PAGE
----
How do you demonstrate your life goals?

Posted: January 22, 2010 by Thrivelearning in Uncategorized
Tags: , , , , , , ,

Studying Alan Watts, I recently came across this from his “The Book on the Taboo Against Knowing Who You Are”.

“…the game of life as Western man has been “playing” it for the past century needs less emphasis on practicality, results, progress, and aggression. This is why I am discussing vision, and keeping off the subject of justifying the vision in terms of its practical applications and consequences. Whatever may be true for the Chinese and the Hindus, it is timely for us to recognize that the future is an ever-retreating mirage, and to switch our immense energy and technical skill to contemplation instead of action. However much we may now disagree with Aristotle’s logic and his metaphors, he must still be respected for reminding us that the goal of action is always contemplation—knowing and being rather than seeking and becoming.

As it is, we are merely bolting our lives—gulping down undigested experiences as fast as we can stuff them in—because awareness of our own existence is so superficial and so narrow that nothing seems to us more boring than simple being. If I ask you what you did, saw, heard, smelled, touched, and tasted yesterday, I am likely to get nothing more than the thin, sketchy outline of the few things that you noticed, and of those only what you thought worth remembering.”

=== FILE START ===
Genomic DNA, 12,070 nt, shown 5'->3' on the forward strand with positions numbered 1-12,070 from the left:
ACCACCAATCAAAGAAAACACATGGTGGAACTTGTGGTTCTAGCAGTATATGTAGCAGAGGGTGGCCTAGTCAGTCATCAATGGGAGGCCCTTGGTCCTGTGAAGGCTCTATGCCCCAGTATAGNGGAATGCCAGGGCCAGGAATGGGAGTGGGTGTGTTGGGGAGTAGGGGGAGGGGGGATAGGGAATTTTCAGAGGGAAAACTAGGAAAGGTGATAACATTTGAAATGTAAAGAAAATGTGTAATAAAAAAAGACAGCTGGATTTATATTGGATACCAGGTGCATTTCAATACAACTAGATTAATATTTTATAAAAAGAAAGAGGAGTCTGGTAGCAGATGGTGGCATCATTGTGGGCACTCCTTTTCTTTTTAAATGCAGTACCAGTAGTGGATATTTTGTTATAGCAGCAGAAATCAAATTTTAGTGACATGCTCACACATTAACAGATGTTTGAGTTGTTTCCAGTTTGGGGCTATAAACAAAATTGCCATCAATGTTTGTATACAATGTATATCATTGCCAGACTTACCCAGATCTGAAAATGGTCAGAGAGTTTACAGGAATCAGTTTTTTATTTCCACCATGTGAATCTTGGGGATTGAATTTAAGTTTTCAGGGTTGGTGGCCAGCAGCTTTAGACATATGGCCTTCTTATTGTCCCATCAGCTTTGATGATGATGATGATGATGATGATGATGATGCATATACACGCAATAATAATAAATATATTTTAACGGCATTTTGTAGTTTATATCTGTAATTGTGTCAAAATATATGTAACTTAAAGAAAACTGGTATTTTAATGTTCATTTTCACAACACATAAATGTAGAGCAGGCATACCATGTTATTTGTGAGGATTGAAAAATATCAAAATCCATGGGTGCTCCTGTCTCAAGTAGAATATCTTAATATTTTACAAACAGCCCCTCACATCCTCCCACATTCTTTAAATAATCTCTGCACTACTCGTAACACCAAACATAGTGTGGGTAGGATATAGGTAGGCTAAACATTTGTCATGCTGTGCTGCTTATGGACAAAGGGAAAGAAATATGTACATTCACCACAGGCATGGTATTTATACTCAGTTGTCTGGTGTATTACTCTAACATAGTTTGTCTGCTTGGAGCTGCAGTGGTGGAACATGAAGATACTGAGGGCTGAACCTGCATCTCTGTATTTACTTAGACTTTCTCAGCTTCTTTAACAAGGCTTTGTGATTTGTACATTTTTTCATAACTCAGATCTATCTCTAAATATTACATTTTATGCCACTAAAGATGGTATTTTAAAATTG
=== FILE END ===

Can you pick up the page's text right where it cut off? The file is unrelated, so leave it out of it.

This really brings up that there are three basic approaches to life:

  1. Take the Western concept of always pushing through to get goals, accomplishments, attainments, and acquisitions around you.
  2. Take the Eastern concept of simply throwing it all over in favor of the quest to be one with the environment, the nascent creation of all which is ever present.
  3. Or start really enjoying the journey rather than the end of it.

None are actually more correct or better than the other. Each has its advantages and disadvantages. I’ve listened to both Larry Crane and Hale Dwoskin, as well as their mentor Lester Levenson – each of these has a quite different take on how to approach life, although they each use releasing to forward their own particular approaches to living.

Frankly, you’ll be better off no matter which one you follow – or if you follow none of them. That is, if you want to get better.

Because, if you really want something, you’ll get it. If you want to get better, ultimately you will.

Now I got onto this study of Watts because of his lectures on the Tao, which is a great complementary study to Levenson’s Sedona releasing method. That and Jesus’ own direct words.

Funny that I ran across this answer to a question of what to do when you get perfectly imperturbable. Not surprising, though…

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Comments
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